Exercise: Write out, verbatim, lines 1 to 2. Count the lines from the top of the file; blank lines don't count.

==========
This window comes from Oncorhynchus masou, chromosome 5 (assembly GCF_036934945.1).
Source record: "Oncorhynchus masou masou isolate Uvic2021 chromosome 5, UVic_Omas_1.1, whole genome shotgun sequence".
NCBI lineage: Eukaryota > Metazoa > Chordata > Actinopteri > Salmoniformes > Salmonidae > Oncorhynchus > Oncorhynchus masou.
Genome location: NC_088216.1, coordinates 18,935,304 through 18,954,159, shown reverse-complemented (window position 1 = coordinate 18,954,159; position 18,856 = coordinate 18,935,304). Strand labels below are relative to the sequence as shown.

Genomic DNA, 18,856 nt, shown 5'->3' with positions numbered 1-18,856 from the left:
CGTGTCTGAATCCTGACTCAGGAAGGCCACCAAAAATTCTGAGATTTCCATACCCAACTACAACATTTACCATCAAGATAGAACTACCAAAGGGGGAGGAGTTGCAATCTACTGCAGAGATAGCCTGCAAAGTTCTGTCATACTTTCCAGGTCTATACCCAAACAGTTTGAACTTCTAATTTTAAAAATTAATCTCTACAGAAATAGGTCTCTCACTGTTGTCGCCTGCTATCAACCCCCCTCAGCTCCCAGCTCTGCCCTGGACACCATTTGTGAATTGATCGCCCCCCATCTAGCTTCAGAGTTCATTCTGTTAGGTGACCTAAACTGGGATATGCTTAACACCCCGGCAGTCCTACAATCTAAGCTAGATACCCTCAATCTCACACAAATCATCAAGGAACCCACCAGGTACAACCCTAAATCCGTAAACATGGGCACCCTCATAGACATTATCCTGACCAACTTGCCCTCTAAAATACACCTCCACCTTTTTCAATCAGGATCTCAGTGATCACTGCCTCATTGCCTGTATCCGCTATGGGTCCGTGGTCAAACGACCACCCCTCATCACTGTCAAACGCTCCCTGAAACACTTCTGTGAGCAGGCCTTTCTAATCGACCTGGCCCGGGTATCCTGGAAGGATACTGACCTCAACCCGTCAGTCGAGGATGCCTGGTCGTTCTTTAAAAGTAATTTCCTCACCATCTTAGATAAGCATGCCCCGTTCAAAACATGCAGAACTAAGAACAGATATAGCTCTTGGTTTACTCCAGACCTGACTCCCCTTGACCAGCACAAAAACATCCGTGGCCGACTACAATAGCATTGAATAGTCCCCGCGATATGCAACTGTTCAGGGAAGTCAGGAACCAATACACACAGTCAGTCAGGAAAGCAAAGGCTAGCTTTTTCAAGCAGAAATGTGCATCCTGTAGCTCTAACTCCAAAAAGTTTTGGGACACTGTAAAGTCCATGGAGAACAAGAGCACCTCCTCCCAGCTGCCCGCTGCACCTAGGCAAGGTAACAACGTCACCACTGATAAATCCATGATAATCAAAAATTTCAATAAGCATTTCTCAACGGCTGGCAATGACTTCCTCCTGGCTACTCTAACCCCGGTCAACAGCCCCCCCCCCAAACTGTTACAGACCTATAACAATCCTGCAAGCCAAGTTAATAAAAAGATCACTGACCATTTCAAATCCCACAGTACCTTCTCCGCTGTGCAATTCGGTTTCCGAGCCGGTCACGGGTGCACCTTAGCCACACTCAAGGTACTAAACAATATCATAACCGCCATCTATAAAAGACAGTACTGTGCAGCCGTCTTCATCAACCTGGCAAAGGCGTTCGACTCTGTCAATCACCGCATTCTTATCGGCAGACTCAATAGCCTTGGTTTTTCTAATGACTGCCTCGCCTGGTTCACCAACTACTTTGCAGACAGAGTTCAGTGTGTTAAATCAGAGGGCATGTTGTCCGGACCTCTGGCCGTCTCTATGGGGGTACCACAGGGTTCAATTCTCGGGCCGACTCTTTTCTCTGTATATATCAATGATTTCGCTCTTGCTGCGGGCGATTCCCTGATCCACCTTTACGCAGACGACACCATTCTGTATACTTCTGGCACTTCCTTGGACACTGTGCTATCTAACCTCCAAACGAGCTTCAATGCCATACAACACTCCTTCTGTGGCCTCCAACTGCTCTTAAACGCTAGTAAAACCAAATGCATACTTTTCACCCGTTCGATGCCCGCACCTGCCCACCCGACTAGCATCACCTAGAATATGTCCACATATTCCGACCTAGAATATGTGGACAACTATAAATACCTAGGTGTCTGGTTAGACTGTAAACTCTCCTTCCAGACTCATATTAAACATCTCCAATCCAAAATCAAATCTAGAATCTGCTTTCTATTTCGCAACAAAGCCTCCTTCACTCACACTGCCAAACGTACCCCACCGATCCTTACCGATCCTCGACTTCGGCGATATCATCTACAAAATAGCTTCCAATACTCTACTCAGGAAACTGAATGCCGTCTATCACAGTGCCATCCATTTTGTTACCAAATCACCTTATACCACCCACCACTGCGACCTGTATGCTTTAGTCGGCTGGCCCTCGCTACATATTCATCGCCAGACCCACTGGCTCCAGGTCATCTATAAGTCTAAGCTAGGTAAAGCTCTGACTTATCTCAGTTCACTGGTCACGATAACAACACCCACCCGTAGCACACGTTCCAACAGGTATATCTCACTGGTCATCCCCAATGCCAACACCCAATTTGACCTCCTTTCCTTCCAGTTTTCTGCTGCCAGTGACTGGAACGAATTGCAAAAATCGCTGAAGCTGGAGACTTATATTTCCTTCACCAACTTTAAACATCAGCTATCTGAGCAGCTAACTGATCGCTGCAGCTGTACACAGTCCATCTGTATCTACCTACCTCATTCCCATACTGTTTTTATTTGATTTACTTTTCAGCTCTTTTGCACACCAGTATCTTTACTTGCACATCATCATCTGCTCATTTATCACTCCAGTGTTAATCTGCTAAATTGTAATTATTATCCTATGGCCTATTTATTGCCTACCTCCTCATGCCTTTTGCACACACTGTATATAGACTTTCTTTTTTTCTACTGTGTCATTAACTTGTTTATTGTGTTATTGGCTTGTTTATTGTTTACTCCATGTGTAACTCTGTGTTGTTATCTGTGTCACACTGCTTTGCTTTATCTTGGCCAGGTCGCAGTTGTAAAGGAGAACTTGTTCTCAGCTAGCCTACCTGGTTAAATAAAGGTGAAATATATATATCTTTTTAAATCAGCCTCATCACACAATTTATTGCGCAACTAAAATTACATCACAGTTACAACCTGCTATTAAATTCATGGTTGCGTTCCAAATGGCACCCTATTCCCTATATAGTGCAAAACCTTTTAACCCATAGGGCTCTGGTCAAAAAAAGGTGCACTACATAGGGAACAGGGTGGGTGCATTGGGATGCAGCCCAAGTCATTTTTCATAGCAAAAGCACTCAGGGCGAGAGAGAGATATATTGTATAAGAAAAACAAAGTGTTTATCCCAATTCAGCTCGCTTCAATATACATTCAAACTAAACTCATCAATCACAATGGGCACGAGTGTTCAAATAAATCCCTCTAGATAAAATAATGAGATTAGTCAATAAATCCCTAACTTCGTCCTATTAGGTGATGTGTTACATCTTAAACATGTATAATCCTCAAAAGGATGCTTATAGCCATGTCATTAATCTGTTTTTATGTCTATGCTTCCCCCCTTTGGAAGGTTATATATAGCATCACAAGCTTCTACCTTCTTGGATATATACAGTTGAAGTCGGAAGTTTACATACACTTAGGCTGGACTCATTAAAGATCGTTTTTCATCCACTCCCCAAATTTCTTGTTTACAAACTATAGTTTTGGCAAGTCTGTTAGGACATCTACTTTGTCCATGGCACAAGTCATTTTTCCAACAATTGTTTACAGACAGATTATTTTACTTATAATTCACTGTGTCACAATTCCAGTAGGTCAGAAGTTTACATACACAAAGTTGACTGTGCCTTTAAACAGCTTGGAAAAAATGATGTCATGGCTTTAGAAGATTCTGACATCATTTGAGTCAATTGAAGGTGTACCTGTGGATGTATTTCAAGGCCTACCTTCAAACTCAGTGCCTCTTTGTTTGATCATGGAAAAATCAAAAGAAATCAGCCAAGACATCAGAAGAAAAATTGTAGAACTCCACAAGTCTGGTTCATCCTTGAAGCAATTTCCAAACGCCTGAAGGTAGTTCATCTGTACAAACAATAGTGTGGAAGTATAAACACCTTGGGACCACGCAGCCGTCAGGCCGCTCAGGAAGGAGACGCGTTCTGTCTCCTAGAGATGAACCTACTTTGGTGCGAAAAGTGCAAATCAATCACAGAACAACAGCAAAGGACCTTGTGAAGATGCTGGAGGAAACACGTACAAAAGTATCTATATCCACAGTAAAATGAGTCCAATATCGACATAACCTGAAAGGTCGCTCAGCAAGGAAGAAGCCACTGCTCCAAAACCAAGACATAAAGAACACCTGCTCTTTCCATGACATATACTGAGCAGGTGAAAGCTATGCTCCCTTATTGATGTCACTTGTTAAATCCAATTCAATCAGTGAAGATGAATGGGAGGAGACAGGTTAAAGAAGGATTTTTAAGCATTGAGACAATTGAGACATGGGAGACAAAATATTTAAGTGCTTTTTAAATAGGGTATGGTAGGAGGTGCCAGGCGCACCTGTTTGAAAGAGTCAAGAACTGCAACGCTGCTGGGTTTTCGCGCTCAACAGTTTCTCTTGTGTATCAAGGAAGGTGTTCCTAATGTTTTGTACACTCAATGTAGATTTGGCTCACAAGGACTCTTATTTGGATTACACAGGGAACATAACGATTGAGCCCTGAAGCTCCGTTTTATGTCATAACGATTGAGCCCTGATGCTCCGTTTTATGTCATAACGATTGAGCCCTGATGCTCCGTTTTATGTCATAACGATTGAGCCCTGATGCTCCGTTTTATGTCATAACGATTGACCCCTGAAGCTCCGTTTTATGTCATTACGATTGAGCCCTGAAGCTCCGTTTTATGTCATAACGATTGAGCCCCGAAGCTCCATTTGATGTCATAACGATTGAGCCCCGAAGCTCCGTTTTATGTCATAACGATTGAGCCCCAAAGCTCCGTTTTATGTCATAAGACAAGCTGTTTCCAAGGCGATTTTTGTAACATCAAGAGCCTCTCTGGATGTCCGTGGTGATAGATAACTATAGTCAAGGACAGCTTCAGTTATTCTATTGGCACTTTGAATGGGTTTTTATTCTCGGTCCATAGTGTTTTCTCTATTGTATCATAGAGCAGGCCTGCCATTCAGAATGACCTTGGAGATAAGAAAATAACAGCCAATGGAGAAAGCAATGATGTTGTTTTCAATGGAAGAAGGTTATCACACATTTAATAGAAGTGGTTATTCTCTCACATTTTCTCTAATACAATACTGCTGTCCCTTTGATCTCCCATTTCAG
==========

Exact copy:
This window comes from Oncorhynchus masou, chromosome 5 (assembly GCF_036934945.1).
Source record: "Oncorhynchus masou masou isolate Uvic2021 chromosome 5, UVic_Omas_1.1, whole genome shotgun sequence".